A student-operated publication at Santa Rosa Junior College.

The Oak Leaf

A student-operated publication at Santa Rosa Junior College.

The Oak Leaf

A student-operated publication at Santa Rosa Junior College.

The Oak Leaf

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The Oak Leaf’s “Chronic Catastrophe” podcast picked up by NPR

The+Oak+Leaf+adds+national+syndication+to+its+list+of+accomplishments+after+the+work+of+current+and+former+Oak+Leafers+Lauren+Spates%2C+Maritza+Camacho%2C+Nick+Vides+and+Rebecca+Bell+was+recognized+by+NPR.
Courtesy NPR
The Oak Leaf adds national syndication to its list of accomplishments after the work of current and former Oak Leafers Lauren Spates, Maritza Camacho, Nick Vides and Rebecca Bell was recognized by NPR.

NPR recognized the work of four Santa Rosa Junior College journalists by publishing their podcast “Chronic Catastrophe” to NPR.org Monday, making it The Oak Leaf’s first nationally syndicated podcast.

Current Oak Leaf editor Lauren Spates and photographer Nick Vides, in partnership with former Oak Leaf editor Maritza Camacho and reporter Rebecca Bell, were awarded a California Humanities fellowship grant as part of the Democracy and the Informed Citizen Emerging Journalist Fellowship Program. The group spent eight months putting together the four-part podcast on the effects of cumulative climate-induced calamities on our minds, bodies and spirits.

“I don’t think it’s hit me yet,” Vides said. “Lauren and I have been joking around with the idea that, ‘Wait, we’re national now? Our podcast? Wait, hell yeah it is, it deserves it!’”

The podcast was syndicated first by Northern California Public Media and is linked on NPR.org as a program by KCRB-FM, the radio counterpart to NCPM.

Reviews have been favorable, and the podcast has received five stars across the board on Apple Podcasts, with one user commenting under the pseudonym ToBe OrNot, “This podcast brings in the voices of people affected by the disasters of NorCal [Northern California] these past few years, and keeps me glued to my device.”

“I realized that listening to this is very affirming and validating, and helps motivate me to be more prepared, and more compassionate to everybody who’s affected,” they said.

The team interviewed more than 30 sources — from doctors and scientists to mental health experts and two members of Congress — via Zoom as the COVID-19 pandemic limited their ability to collaborate in person for a majority of the work.

“And the one time we did convene — to lay down our narration tracks — I unknowingly had COVID, so all the other hosts had to get tested,” Spates said of her breakthrough infection.

The team members hoped their podcast would open the eyes of people nation-wide to the impacts of chronic natural disasters that we can already see, and prepare themselves for what experts warned is to come.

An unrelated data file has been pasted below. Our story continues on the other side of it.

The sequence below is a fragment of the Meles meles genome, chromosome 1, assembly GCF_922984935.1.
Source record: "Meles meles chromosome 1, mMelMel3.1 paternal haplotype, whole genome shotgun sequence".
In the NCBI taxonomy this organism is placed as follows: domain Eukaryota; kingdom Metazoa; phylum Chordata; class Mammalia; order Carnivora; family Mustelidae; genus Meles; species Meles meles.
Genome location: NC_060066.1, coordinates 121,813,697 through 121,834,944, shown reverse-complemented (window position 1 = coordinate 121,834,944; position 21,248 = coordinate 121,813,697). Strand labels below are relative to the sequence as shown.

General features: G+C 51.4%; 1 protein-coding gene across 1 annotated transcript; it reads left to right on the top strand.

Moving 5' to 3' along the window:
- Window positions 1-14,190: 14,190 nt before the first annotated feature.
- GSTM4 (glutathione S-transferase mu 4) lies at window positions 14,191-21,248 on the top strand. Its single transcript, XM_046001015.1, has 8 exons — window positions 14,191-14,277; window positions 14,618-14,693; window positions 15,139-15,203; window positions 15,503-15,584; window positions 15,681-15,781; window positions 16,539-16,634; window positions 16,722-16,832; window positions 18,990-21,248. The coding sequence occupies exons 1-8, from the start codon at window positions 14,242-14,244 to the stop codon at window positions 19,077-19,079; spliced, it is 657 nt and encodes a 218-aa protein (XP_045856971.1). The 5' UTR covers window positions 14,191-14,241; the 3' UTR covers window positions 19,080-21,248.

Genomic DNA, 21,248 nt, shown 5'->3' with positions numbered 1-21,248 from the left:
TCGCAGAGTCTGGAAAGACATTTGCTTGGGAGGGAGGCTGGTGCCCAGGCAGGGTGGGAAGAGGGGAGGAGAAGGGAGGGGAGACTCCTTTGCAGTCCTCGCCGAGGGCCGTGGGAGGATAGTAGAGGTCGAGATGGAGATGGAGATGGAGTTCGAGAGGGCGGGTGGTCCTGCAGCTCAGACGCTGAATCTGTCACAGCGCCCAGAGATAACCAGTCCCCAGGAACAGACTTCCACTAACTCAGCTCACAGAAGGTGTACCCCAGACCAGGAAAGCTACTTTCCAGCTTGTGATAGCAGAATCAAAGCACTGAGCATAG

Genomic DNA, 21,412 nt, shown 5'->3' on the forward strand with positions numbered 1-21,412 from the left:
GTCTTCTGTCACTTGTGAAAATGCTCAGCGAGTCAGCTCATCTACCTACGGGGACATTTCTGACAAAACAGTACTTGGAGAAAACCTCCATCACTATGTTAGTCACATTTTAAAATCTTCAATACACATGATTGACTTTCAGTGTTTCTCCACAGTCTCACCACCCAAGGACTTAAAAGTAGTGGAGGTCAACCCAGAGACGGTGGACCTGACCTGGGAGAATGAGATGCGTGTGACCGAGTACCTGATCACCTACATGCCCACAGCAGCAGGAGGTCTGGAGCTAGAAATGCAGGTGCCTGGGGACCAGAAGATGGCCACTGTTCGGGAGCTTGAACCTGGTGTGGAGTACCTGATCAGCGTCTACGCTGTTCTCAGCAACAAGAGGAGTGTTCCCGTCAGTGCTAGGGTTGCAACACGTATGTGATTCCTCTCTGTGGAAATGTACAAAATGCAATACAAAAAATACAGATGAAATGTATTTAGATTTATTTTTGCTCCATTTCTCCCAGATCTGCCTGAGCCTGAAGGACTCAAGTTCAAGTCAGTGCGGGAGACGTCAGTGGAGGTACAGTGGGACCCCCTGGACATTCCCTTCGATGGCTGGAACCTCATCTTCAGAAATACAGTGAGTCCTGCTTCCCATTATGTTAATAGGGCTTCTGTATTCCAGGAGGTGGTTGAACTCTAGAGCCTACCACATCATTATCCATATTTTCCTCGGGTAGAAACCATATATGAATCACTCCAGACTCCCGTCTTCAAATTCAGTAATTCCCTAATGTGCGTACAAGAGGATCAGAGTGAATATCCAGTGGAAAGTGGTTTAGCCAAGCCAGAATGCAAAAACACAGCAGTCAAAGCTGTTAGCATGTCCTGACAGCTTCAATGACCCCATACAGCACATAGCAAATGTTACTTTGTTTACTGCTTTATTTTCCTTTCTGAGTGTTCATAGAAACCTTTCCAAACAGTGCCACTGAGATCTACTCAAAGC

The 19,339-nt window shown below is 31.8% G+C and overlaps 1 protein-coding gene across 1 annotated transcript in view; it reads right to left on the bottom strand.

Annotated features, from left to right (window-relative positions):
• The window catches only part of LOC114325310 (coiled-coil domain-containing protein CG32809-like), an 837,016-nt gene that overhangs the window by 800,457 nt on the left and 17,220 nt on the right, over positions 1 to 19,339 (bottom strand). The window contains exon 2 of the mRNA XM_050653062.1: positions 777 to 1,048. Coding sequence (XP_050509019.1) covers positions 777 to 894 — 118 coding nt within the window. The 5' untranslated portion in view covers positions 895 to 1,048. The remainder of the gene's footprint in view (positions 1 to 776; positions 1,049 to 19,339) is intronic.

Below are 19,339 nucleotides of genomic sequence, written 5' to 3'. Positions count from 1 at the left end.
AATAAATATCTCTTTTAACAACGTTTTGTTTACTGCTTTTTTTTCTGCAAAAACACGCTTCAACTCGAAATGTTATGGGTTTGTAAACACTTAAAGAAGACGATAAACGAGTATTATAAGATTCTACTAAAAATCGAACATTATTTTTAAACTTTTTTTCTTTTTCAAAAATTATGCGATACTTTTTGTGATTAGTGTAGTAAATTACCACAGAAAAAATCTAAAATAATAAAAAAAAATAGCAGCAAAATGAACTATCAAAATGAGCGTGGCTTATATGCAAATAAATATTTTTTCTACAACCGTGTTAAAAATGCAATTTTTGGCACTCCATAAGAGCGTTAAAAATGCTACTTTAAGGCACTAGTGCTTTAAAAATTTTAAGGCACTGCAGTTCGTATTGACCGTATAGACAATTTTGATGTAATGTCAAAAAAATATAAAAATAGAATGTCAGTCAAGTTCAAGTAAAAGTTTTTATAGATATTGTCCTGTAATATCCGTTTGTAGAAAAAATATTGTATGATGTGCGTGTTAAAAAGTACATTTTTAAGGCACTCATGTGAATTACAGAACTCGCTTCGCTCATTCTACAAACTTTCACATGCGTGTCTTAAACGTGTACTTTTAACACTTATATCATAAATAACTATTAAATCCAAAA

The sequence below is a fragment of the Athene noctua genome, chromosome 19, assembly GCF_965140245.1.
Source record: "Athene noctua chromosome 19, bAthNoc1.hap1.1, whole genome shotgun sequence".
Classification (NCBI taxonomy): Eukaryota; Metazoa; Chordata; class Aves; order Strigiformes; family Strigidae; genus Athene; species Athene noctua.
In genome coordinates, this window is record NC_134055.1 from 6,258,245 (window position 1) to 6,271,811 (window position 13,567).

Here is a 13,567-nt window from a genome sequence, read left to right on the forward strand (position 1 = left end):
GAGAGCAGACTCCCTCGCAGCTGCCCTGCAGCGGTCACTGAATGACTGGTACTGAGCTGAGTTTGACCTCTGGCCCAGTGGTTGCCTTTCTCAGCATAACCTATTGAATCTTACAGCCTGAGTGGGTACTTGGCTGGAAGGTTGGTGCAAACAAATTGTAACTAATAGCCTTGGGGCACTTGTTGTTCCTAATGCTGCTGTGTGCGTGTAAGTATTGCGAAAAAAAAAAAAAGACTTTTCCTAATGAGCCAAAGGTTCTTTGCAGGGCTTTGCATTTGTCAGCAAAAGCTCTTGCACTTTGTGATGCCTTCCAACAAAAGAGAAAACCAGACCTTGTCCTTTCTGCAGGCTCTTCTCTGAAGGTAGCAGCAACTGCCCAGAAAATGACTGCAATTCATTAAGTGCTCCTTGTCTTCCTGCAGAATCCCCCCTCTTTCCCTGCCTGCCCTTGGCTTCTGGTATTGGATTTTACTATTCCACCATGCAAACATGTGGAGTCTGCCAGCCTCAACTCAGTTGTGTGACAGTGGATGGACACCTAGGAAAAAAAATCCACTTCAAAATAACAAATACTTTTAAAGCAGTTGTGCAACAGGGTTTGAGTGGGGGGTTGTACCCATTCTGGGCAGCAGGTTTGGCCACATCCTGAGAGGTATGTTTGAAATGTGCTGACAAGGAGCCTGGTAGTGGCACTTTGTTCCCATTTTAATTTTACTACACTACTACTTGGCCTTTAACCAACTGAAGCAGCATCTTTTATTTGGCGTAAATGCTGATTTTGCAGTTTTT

“I want more people to feel what I felt when I wrote it: sadness and impatience and frustration and grief,” Spates said.

“I want listeners from places between California and New York to be emotionally affected by our work and to start fighting to get us out of this mess of our own making.”

The first three episodes focus on climate disaster risks to minds, bodies and spirits. Ultimately, the students ask whether, given the risks to minds, bodies and psyches, it’s worth it to live in a place — Sonoma County — with so many recurring disasters.

“One of the crazy things about living through these catastrophic incidents is honestly how surreal it feels,” Sonoma County Board of Supervisors Chair Lynda Hopkins said in the first episode, which followed Camacho as she explored whether PTSD can adequately reflect the trauma endured by Sonoma County residents living through repeated wildfires.

“You hear a siren, and it sends chills down your spine because you’re worried that that’s, you know, going to be a fire engine racing off to a blaze that could burn out of control and consume entire communities,” Hopkins said.

In addition to Sonoma County residents who shared their stories to make the podcast possible, the team extended their appreciation to their mentor and SRJC journalism program director Anne Belden.

“There have been many, many nights, sitting up with my now-2-year-old, when I questioned whether I could actually be a professional reporter,” Spates said, who returned to journalism after a 15-year career in sales and tech. “This podcast validated that with a legit mentor [in Anne], hard work and good sources, it’s possible.”

Check out the podcast and the trailer on NPR, Spotify or Apple Podcasts.

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About the Contributor
Cass Stewart, Editor
Cass Stewart (they/them) is a journalism major in their third semester at The Oak Leaf. With staff writing and editing experience, they are expanding their digital journalism skills this semester as Web Editor. Outside of campus event coverage, Cass enjoys exploring the fields of sociology, queer theory and political science in their writing. In their free time, they make their best attempt at artistic expression through painting and graphic design.

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